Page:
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Celebrate GIS Day at the Library of Congress on Wednesday, November 16th!

The Library of Congress is proud to celebrate GIS Day, Wednesday November 16th, with a full-day series of talks and discussions highlighting GIS technology, research, resources, and opportunities on Capitol Hill and beyond! The event will kick off at 9am and take place in the room LJ-119 on the First Floor of the Jefferson Building […]

Radar Imaging Yellowstone National Park in 1968

In August, as I was looking through our collection of amazing National Park maps to celebrate the National Park Service’s Centennial, I came across a unique piece that I think deserves some special recognition: a 1968 radar mosaic of Yellowstone National Park. Radar imaging is a major component of the technologies we use to study […]

New Paper on Philip Lee Phillips, the “King of Maps” for the Library of Congress

Today’s post is from Ryan Moore, a Cartographic Specialist in the Geography and Map Division. The Philip Lee Phillips Map Society of the Library of Congress is pleased to announce its latest installment of The Occasional Papers: “The King of Maps: Philip Lee Phillips’ First Acquisitions Trips in the Deep South 1903 and Europe 1905.” […]

Celebrating Waldseemuller’s Carta Marina at 500: A Conference at the Library of Congress

Conference Celebrating the 500th Anniversary of Martin Waldseemüller’s 1516 Carta Marina. Keynote address by award winning author and historian of science Dava Sobel. A two-day conference hosted by the Geography and Map Division at the Library of Congress will celebrate the 500th anniversary of Martin Waldseemüller’s Carta Marina, one of the great masterpieces of Renaissance […]

New Exhibit Celebrates the National Park Service Centennial and the Organic Act

Today’s post is from Jacqueline Nolan, a Cartographer in the Geography and Map Division. Today officially marks 100 years of the National Park Service! National parks are a cherished resource of the American public, and serve as inspiration to many countries and communities worldwide. A new exhibit open today in the Geography and Map Division […]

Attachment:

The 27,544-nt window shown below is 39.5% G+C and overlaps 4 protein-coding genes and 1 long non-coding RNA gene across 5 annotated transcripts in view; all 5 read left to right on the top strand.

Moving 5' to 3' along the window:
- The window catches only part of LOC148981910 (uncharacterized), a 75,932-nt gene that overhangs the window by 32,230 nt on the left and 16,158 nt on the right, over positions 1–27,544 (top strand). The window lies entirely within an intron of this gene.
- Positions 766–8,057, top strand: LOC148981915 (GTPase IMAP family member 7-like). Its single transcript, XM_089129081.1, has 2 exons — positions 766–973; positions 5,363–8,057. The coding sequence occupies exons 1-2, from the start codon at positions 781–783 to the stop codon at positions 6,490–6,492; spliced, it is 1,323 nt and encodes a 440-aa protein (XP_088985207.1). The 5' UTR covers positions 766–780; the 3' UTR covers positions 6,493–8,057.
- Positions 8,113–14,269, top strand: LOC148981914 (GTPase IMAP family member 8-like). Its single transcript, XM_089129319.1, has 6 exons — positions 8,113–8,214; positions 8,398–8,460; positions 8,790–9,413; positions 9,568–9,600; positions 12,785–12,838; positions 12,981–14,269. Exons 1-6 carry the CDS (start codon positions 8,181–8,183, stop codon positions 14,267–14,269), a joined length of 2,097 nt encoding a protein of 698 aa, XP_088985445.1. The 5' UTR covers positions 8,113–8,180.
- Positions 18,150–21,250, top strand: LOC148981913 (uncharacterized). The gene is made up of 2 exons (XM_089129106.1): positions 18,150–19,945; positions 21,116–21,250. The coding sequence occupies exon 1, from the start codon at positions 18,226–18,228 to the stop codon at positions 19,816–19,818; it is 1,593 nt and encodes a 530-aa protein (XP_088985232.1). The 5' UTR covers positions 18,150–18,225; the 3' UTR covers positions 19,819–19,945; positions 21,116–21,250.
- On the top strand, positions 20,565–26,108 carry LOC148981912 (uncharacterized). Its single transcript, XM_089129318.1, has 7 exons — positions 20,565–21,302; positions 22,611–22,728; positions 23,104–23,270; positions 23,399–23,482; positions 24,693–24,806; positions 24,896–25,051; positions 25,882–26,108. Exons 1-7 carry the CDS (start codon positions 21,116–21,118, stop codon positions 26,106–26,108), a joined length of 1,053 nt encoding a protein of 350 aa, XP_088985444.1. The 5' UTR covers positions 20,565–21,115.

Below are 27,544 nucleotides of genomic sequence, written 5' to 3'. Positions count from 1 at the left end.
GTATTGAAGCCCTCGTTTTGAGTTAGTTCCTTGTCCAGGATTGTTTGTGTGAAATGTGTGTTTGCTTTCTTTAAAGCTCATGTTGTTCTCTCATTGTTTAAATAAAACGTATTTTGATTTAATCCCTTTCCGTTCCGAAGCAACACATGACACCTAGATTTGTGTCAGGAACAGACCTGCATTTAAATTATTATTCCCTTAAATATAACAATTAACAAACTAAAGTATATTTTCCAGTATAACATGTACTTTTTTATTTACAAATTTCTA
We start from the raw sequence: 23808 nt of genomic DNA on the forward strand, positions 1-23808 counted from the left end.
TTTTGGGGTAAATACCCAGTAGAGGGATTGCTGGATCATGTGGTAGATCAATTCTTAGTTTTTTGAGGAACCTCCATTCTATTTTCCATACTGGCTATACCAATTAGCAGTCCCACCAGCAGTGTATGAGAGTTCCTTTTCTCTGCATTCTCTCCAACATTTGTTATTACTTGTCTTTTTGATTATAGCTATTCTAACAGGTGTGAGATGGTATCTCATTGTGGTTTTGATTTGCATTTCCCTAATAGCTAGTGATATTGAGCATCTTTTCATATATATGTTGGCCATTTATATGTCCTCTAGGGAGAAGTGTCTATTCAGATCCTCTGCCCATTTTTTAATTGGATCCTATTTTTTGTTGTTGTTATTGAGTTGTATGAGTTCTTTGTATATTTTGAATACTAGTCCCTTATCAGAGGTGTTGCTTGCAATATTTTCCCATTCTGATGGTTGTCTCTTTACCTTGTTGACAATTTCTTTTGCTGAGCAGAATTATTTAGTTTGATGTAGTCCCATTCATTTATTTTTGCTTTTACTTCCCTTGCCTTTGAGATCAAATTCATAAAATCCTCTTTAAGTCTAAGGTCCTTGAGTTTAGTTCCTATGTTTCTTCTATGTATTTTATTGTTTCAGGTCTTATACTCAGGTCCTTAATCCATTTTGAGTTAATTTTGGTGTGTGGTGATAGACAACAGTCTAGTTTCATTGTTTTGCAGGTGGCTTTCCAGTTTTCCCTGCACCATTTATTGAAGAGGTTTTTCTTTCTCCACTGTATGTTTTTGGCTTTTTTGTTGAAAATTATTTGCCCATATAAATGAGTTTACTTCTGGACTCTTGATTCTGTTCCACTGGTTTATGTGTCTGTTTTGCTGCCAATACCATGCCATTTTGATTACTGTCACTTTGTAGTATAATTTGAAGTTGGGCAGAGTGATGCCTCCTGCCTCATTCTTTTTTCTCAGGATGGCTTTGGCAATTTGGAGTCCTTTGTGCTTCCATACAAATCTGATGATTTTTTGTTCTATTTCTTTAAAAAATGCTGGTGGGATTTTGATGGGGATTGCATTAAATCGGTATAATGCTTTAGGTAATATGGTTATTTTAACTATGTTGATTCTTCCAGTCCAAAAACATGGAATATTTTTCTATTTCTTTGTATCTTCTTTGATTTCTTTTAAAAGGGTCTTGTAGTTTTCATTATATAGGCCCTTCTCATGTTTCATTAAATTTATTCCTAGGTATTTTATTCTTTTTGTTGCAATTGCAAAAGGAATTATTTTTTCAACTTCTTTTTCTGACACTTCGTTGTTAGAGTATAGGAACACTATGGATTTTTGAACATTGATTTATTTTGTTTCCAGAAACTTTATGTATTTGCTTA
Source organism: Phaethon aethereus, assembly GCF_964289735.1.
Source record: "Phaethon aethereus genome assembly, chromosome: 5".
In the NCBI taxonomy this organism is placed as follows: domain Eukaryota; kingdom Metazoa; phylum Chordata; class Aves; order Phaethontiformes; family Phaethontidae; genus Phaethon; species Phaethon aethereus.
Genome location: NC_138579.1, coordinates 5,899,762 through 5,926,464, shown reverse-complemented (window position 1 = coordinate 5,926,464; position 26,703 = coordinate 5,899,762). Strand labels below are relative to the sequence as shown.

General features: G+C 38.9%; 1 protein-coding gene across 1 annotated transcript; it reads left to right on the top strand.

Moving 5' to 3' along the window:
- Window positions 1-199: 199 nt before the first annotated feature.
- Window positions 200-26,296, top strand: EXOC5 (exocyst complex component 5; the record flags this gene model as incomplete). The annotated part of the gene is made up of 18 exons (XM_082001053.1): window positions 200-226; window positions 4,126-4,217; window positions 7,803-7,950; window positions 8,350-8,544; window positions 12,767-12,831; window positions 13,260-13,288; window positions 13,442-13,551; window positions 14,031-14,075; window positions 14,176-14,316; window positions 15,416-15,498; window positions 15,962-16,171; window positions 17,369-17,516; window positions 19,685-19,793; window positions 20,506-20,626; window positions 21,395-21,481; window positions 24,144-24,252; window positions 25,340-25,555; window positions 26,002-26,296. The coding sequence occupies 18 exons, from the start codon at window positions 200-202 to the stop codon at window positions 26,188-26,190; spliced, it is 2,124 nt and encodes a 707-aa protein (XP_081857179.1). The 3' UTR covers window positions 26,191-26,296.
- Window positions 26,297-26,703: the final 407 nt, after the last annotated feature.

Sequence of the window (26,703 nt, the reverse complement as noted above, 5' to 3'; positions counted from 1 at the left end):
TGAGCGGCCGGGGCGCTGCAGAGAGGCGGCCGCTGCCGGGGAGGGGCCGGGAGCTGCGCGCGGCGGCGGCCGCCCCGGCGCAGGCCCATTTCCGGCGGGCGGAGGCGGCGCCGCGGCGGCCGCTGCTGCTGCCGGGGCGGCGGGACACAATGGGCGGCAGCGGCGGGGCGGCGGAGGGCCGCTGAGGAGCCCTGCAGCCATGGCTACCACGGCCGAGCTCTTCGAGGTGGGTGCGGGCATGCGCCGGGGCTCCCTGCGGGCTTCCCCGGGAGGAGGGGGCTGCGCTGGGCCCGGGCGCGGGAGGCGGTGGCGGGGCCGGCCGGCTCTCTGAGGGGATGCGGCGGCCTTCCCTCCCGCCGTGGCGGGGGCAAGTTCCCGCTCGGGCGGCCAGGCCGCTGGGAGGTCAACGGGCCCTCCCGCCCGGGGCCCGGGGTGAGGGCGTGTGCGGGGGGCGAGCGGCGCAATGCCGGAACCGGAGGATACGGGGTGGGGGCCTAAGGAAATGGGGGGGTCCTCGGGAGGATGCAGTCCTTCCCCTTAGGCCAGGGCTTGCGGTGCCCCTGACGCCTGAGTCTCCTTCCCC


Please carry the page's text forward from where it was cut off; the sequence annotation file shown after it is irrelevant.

Virtual Archaeology: Seeing the Kislak Pre-Columbian Collection in 3D

The following is a guest post by Helena Arose, Junior Fellow in the Geography and Map Division, who worked with the Pre-Columbian objects of the Jay I. Kislak Collection of the Archaeology and History of the Early Americas during the summer of 2016. Helena has done fieldwork on Cyprus and is currently an archaeology student […]

Imaginary Maps in Literature and Beyond: Map Monsters

This blog post is part of a summer series on imaginary maps, written by Hannah Stahl, a Library Technician in the Geography & Map Division. Read the introductory post to the series here. “You’re off the edge of the map, mate. Here there be monsters!” – Captain Barbossa, Pirates of the Caribbean: Curse of the […]

Exploring the National Parks in the Geography and Map Division

As the National Park Service celebrates its centennial this month, there is no better time to highlight the Geography and Map Division’s special Digital Collection “Mapping the National Parks.” This curated collection includes nearly 200 maps, dating from the 17th century to the present, covering national parks and areas that in the future would become […]

The Map Collection of Neil Sheehan, Reporter of the Pentagon Papers

Today’s post is from Ryan Moore, a Cartographic Specialist in the Geography and Map Division. Cornelius Mahoney “Neil” Sheehan (1936- ) is a journalist best known for his reporting on the Pentagon Papers, a secret Department of Defense study of the U.S. involvement in Vietnam. Sheehan, when working as a reporter for The New York […]